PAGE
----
Law professor awarded medals for war service

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By Katie Vloet
U-M Law

As Yale Kamisar climbed T-Bone Hill, with just one man in front of him and hundreds of soldiers behind him, he thought of the letter he had written to his parents earlier that day. It was just a quick note to say hello, I'm doing well over here in Korea, I'll write more later. At the time, he didn't know that he would be sent into one of the bloodiest battles of the Korean War.

Climbing in daylight, and knowing that the North Koreans were tunneled into the hill, he grew certain that he would not come down alive. The letter, the Army second lieutenant thought. He expected it would take at least a week for it to arrive at his parents' home, while a telegram notifying them of his death would arrive sooner. He couldn't shake his worry that they would, in essence, receive a letter from their dead son.

The Battle of T-Bone Hill would come to be known as one of the 1952 Battles of Hill Eerie. The military outpost was taken several times by each side-United Nations, North Korean, and Chinese Communist forces-resulting in hundreds of casualties. Kamisar, contrary to his prediction, was not one of them.

"It seemed like a suicide mission," recalls Kamisar, the Clarence Darrow Distinguished University Professor Emeritus at Michigan Law. He lived-but shrapnel struck him, head to toe. Halfway up the hill, he felt a sharp pain in his left eye. Blood, everywhere. He didn't open his eye for the next six or seven hours, for fear he was blinded.

In the end, he suffered no permanent injuries. When he returned to the United States, he completed law school, worked for law professors and at a firm, then began teaching. In 1965, he joined the faculty at Michigan Law, where his scholarship on criminal law and police interrogation led to his nickname: "The father of Miranda."

In spite of his long and distinguished career, however, something was missing. When he applied for a veterans' loan in the 1970s, he learned a fire had burned a warehouse that held military records. His were among them. There was no record of his service at all, let alone his bravery and combat-related injuries.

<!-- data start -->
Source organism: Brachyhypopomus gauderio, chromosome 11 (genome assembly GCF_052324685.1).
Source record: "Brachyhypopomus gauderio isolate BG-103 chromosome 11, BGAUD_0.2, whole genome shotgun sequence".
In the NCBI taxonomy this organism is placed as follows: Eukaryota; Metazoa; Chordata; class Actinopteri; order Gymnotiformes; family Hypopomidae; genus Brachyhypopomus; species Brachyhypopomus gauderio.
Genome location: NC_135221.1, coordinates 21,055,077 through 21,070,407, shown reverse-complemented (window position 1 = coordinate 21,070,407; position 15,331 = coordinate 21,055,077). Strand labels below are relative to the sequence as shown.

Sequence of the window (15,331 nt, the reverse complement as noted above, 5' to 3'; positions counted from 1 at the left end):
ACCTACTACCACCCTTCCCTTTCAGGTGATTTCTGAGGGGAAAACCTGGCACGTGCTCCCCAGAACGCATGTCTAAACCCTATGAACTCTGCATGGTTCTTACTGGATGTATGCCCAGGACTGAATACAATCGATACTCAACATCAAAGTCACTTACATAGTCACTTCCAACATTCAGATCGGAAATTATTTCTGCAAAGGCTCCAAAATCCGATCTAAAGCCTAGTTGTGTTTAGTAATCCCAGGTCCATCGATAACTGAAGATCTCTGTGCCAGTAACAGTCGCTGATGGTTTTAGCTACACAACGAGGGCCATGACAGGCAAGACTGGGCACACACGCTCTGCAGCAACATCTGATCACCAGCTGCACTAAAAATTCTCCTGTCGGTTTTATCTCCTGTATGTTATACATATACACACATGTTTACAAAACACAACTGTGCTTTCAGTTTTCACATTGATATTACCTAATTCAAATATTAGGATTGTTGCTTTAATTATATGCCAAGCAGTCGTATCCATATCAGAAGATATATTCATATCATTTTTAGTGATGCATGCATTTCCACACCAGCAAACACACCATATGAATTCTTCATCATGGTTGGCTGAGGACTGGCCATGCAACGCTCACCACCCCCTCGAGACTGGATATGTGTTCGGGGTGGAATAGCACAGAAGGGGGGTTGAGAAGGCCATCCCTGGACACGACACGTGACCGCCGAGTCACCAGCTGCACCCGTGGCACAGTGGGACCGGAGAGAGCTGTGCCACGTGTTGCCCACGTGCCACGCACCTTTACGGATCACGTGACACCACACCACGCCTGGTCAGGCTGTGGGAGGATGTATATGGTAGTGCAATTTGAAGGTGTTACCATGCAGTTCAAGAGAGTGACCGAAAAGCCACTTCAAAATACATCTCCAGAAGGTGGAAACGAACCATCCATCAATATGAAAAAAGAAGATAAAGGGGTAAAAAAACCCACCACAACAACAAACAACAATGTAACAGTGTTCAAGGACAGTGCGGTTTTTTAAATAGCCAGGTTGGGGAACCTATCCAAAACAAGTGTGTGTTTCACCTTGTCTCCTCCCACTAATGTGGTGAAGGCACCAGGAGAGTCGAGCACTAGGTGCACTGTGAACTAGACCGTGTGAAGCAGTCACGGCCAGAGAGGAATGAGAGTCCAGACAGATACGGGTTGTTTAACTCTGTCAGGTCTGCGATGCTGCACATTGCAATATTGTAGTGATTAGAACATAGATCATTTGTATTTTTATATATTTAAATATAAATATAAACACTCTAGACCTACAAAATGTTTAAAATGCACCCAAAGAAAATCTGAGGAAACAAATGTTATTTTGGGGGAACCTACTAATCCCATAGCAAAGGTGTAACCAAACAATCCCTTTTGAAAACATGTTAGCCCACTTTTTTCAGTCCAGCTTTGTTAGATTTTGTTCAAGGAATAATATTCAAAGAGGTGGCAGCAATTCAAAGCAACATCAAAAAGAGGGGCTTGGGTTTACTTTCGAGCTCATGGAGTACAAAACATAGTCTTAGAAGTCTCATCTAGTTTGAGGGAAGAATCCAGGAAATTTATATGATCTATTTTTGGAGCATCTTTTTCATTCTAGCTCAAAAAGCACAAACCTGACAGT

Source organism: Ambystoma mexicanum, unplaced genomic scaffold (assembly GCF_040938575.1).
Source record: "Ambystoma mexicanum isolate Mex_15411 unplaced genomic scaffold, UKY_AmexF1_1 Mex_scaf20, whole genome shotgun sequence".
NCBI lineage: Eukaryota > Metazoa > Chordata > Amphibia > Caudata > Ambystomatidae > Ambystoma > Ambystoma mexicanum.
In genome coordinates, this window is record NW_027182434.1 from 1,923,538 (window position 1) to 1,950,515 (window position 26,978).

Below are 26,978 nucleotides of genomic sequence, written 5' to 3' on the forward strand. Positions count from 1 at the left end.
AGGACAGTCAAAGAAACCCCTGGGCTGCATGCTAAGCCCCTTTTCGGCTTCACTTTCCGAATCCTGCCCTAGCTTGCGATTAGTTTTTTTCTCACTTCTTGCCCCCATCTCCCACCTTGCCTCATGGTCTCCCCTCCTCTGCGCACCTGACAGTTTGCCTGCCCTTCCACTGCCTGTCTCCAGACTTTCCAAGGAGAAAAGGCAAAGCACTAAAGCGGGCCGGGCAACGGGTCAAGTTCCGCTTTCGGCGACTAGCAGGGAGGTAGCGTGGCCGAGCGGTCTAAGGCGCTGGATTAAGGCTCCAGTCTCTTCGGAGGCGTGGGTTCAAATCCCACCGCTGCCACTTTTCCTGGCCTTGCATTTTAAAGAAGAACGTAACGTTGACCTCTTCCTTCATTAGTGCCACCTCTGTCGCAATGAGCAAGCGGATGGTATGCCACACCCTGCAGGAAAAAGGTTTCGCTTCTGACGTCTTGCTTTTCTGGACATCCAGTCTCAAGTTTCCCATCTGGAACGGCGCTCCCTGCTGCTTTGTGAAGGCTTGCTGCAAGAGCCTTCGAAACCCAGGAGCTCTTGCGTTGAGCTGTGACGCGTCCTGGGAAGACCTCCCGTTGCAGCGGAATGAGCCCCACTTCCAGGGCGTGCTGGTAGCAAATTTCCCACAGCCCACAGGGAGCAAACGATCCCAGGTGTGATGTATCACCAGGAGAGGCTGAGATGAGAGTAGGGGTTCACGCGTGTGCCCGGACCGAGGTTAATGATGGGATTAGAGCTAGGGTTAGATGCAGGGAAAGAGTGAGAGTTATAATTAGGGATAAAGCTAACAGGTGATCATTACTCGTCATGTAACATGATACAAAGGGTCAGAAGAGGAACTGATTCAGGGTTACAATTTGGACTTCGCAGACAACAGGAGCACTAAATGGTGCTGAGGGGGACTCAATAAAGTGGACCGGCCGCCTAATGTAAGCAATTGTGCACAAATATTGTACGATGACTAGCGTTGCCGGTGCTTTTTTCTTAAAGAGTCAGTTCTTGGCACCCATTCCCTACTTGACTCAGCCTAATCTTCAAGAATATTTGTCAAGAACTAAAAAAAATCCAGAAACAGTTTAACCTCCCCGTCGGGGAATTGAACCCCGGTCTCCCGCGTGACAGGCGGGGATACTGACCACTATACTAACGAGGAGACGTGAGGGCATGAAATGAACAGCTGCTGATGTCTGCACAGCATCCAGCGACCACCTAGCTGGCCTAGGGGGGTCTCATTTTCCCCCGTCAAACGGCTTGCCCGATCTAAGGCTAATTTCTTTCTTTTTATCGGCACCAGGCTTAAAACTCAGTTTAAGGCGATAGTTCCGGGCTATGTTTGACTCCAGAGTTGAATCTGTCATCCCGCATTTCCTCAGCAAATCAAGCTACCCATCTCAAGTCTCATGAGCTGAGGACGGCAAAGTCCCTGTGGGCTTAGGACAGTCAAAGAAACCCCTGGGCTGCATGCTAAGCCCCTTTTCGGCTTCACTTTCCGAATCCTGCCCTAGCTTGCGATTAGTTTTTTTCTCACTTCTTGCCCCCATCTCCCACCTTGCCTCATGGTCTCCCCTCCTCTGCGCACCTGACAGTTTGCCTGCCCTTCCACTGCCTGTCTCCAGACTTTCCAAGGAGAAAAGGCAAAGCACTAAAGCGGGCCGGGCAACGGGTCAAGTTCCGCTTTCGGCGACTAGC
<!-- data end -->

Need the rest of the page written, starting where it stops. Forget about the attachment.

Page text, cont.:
Last year, Kamisar, now 85, made a decision: "I didn't want to die without any documentation that I'd fought in the war," he says. He contacted the office of Michigan Senator Carl Levin, the now-retired chairman of the Senate Armed Services Committee; Levin's staffers worked with the Army to set the record straight.

"I would have been perfectly happy if Senator Levin had just sent me the documentation in the mail," Kamisar says. But the senator and his staff decided that Kamisar was due something more than that. Last November, Levin presented four military service medals to Kamisar in a ceremony at the Law School: the Purple Heart Medal, the Presidential Unit Citation, the National Defense Service Medal, and the Republic of Korea-Korea War Service Medal.

"No medal or recognition is equal to the service and sacrifice of veterans like Professor Kamisar, but my staff works hard to ensure that every Michigan veteran receives the decorations they are due; it's the least we should do for our veterans," Levin said. "I was proud to participate in acknowledging Professor Kamisar's service to our nation."

A new generation of veterans also was on hand to witness the awarding of the medals. Among them was law student Lance Taylor, MILVETS (Michigan Law Veterans Society) commander and a former Army specialist. "Professor Kamisar served at a time when veterans were not accorded the respect that they are today," Taylor says. "The fact that Senator Levin came personally to present Professor Kamisar his medals demonstrates the gratitude that our nation and its leaders have for the soldiers of America's 'forgotten war,' and our recognition of all of their accomplishments."

Published: Thu, Jun 04, 2015

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